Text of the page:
The idea of a free hormone, it means something, but when you start applying it as if it was really a physical reality, people get confused and start thinking about membranes and barriers and things that don't really have anything to do with reality. The test that they call the free T3 test does correspond fairly well to functions but I just don't pay much attention to it because the function is what you should be attending to rather than a blood test that even though it's right 90 percent of the time, sometimes it isn't right because other things are interfering.

    To interpret the free T3, you still have to really know what the reverse T3 is because that can interfere with it. And high T4 in itself can interfere at a certain point with the T3. They can compete for the same functions.

    And of the blood tests that people ordinarily do, I think the TSH is useful. I pretty much go by a study that found that a population that had the lowest incidence of thyroid cancer had a TSH of 0.4 and below. Where, people are often still claiming that if you have a 2.0 TSH, you're normal. But I think there is good evidence that health improves when you lower the TSH down to somewhere in that range, less than 0.4.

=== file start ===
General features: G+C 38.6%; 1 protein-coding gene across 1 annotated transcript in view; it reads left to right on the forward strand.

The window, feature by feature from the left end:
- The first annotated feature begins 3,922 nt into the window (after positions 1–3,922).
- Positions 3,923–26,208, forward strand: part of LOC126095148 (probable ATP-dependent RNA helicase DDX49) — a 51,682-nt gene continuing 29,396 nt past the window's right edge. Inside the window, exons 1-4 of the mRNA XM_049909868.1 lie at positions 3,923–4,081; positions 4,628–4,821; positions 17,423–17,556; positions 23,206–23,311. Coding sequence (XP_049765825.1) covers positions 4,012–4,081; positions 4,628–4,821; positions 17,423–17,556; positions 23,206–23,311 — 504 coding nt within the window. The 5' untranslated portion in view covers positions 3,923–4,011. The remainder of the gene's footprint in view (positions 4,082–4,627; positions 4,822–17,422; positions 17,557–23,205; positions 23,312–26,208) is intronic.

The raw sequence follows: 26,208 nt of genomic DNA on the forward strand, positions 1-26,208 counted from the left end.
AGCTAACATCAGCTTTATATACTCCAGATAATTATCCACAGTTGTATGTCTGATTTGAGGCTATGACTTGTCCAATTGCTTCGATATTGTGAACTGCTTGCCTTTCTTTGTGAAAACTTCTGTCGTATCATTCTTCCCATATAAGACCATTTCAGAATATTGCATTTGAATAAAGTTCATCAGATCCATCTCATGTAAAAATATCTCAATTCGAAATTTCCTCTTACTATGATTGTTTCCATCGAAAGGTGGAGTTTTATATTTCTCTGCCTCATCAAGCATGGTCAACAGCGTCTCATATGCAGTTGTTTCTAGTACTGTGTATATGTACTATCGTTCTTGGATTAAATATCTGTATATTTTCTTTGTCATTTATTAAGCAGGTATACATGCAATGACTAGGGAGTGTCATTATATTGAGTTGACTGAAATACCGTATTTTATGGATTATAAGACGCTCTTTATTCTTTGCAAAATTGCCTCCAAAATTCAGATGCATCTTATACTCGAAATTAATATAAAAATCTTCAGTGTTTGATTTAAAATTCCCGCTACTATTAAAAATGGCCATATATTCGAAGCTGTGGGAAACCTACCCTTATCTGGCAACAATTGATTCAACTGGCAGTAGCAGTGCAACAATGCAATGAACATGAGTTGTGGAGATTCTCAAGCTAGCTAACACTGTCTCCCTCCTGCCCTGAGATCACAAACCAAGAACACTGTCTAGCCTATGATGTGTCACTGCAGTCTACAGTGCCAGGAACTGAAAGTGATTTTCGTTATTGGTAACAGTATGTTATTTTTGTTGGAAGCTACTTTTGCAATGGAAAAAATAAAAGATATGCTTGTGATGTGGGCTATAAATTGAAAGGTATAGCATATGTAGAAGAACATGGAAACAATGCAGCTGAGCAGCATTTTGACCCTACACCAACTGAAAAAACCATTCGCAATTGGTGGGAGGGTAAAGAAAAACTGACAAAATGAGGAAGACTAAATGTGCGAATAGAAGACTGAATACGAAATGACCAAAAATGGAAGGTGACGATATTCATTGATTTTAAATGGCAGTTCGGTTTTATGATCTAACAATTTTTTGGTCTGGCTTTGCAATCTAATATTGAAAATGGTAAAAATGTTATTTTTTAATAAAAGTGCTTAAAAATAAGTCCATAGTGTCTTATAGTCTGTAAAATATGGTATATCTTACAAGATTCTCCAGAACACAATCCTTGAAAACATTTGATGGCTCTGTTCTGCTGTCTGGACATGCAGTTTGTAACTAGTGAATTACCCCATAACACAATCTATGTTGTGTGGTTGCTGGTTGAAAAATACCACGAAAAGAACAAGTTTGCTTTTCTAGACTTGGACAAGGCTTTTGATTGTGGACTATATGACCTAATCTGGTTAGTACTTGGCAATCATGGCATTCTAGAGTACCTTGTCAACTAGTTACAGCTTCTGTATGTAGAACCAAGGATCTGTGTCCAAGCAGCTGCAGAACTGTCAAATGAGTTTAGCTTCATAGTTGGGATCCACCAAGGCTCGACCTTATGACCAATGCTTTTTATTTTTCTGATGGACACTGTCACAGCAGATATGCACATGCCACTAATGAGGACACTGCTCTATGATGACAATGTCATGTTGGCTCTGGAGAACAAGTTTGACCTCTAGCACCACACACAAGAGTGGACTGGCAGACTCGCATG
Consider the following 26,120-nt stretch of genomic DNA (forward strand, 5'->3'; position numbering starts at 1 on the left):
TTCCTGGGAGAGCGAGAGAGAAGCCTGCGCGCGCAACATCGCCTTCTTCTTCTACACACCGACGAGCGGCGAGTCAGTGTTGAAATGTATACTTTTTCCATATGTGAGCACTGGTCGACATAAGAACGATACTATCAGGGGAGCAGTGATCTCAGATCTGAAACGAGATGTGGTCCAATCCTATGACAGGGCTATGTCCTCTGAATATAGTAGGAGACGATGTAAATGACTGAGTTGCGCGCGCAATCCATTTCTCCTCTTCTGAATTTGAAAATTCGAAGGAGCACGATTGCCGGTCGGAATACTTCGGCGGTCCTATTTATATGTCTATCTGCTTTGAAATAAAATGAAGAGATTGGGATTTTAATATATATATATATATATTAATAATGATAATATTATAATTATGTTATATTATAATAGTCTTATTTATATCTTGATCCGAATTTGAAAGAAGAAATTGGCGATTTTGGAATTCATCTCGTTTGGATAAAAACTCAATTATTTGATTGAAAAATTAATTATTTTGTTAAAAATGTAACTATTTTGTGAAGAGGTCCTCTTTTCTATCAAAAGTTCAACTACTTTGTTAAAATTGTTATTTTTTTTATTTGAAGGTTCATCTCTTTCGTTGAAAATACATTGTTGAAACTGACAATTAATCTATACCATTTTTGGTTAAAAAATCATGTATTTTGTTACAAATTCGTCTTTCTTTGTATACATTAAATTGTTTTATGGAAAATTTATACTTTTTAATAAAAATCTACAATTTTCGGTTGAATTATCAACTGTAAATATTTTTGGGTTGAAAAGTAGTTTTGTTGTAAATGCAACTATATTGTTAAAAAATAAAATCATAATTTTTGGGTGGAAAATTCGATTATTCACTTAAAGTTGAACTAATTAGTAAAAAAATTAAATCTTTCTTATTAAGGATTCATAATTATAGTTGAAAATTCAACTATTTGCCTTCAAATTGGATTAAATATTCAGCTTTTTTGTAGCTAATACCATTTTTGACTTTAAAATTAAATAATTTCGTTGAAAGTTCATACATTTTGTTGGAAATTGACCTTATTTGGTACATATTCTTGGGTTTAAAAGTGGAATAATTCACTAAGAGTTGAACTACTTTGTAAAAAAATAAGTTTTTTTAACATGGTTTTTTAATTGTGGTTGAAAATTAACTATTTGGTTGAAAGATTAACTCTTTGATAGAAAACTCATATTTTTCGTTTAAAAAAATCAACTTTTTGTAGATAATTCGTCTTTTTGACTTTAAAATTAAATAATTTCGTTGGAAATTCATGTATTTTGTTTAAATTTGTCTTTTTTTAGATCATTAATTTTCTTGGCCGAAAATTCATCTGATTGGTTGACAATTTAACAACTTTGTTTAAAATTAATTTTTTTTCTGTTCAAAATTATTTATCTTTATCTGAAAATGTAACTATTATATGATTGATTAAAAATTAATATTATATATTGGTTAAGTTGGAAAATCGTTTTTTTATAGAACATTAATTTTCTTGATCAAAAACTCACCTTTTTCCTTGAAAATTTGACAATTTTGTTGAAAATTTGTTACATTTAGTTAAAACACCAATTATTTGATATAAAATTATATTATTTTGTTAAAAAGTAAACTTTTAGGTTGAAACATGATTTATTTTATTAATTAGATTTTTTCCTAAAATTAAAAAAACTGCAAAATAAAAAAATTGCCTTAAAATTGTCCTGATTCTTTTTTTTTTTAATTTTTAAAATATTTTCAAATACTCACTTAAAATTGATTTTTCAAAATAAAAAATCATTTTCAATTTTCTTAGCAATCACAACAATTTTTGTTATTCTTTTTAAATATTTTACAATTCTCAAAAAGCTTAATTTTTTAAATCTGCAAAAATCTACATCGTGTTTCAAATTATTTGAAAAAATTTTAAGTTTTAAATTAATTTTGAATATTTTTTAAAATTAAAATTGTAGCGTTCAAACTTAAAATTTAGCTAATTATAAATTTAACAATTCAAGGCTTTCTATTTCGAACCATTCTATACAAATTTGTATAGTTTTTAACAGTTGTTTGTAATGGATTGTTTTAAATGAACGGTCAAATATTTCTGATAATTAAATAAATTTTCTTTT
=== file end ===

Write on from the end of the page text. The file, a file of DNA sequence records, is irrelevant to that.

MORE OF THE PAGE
The first time I ran into problems with thyroid supplements was when I was teaching at the naturopath college. A woman went to he university hospital in a coma and her history had been that she was somewhat hypothyroid, and so they gave her a T4 thyroxine supplement, one grain. And she got worse, so they gave her two grains equivalent, which I think was 200 mcg. And they kept increasing it as she got worse. At the point of 500 mcg of thyroixine, she was in a coma. In the hospital, they gave her intravenous T3 and she came right out of the coma.

    That started me paying attention to women who, most of them were getting Synthroid, just a pure thyroxine supplement. Several of them described their symptoms getting worse as they increased the dose. Some of them described strange noises in their heads or strange body sensations that sometimes happen in hypothyroid people. So I read pretty thoroughly the animal research on T3 and saw that the brain, regardless of what is happening in your bloodstream, the brain usually keeps a ratio of 1:1 T4 to T3. Even though the bloodstream might have 40 or 50 times more T4 than T3, the brain requires practically equal amounts to function. An experimenter took slices of brain tissue in a dish measuring their oxygen consumption and showed that when thyroxine was added to the slice, the oxygen consumption decreased, which is exactly the opposite of what T3 does when it's added to a tissue. So this is apparently what happens when someone goes into a coma while taking huge doses of thyroxine or starts hallucinating when they're increasing their plain T4 dose. It's reaching such a concentration that the brain can no longer maintain its 1:1 ratio of T4 to T3. And so it's actually displacing the T3 and causing hypothyroid symptoms because T3 is the active hormone.